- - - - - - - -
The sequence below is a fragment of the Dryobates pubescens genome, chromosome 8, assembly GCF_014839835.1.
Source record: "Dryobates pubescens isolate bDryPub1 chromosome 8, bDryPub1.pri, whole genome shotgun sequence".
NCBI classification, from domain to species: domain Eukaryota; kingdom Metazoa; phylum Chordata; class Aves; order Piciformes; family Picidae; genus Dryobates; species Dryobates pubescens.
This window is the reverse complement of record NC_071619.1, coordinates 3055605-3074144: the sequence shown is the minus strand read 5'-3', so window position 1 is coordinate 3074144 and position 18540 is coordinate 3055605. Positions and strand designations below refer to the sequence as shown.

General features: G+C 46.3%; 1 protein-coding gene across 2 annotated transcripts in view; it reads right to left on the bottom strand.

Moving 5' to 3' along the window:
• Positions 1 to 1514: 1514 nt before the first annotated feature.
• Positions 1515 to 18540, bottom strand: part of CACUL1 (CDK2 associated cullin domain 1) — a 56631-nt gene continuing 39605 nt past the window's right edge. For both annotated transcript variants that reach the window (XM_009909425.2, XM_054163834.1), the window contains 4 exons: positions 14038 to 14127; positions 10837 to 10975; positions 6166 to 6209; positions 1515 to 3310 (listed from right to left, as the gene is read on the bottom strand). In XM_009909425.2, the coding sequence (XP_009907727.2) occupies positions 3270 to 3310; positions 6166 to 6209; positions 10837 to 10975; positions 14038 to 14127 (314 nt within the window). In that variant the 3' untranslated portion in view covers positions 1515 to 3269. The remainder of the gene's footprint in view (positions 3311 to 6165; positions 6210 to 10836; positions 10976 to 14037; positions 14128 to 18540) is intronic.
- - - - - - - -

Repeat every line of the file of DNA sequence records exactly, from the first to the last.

The sequence below is a fragment of the Dryobates pubescens genome, chromosome 8, assembly GCF_014839835.1.
Source record: "Dryobates pubescens isolate bDryPub1 chromosome 8, bDryPub1.pri, whole genome shotgun sequence".
NCBI classification, from domain to species: domain Eukaryota; kingdom Metazoa; phylum Chordata; class Aves; order Piciformes; family Picidae; genus Dryobates; species Dryobates pubescens.
This window is the reverse complement of record NC_071619.1, coordinates 3055605-3074144: the sequence shown is the minus strand read 5'-3', so window position 1 is coordinate 3074144 and position 18540 is coordinate 3055605. Positions and strand designations below refer to the sequence as shown.

General features: G+C 46.3%; 1 protein-coding gene across 2 annotated transcripts in view; it reads right to left on the bottom strand.

Moving 5' to 3' along the window:
• Positions 1 to 1514: 1514 nt before the first annotated feature.
• Positions 1515 to 18540, bottom strand: part of CACUL1 (CDK2 associated cullin domain 1) — a 56631-nt gene continuing 39605 nt past the window's right edge. For both annotated transcript variants that reach the window (XM_009909425.2, XM_054163834.1), the window contains 4 exons: positions 14038 to 14127; positions 10837 to 10975; positions 6166 to 6209; positions 1515 to 3310 (listed from right to left, as the gene is read on the bottom strand). In XM_009909425.2, the coding sequence (XP_009907727.2) occupies positions 3270 to 3310; positions 6166 to 6209; positions 10837 to 10975; positions 14038 to 14127 (314 nt within the window). In that variant the 3' untranslated portion in view covers positions 1515 to 3269. The remainder of the gene's footprint in view (positions 3311 to 6165; positions 6210 to 10836; positions 10976 to 14037; positions 14128 to 18540) is intronic.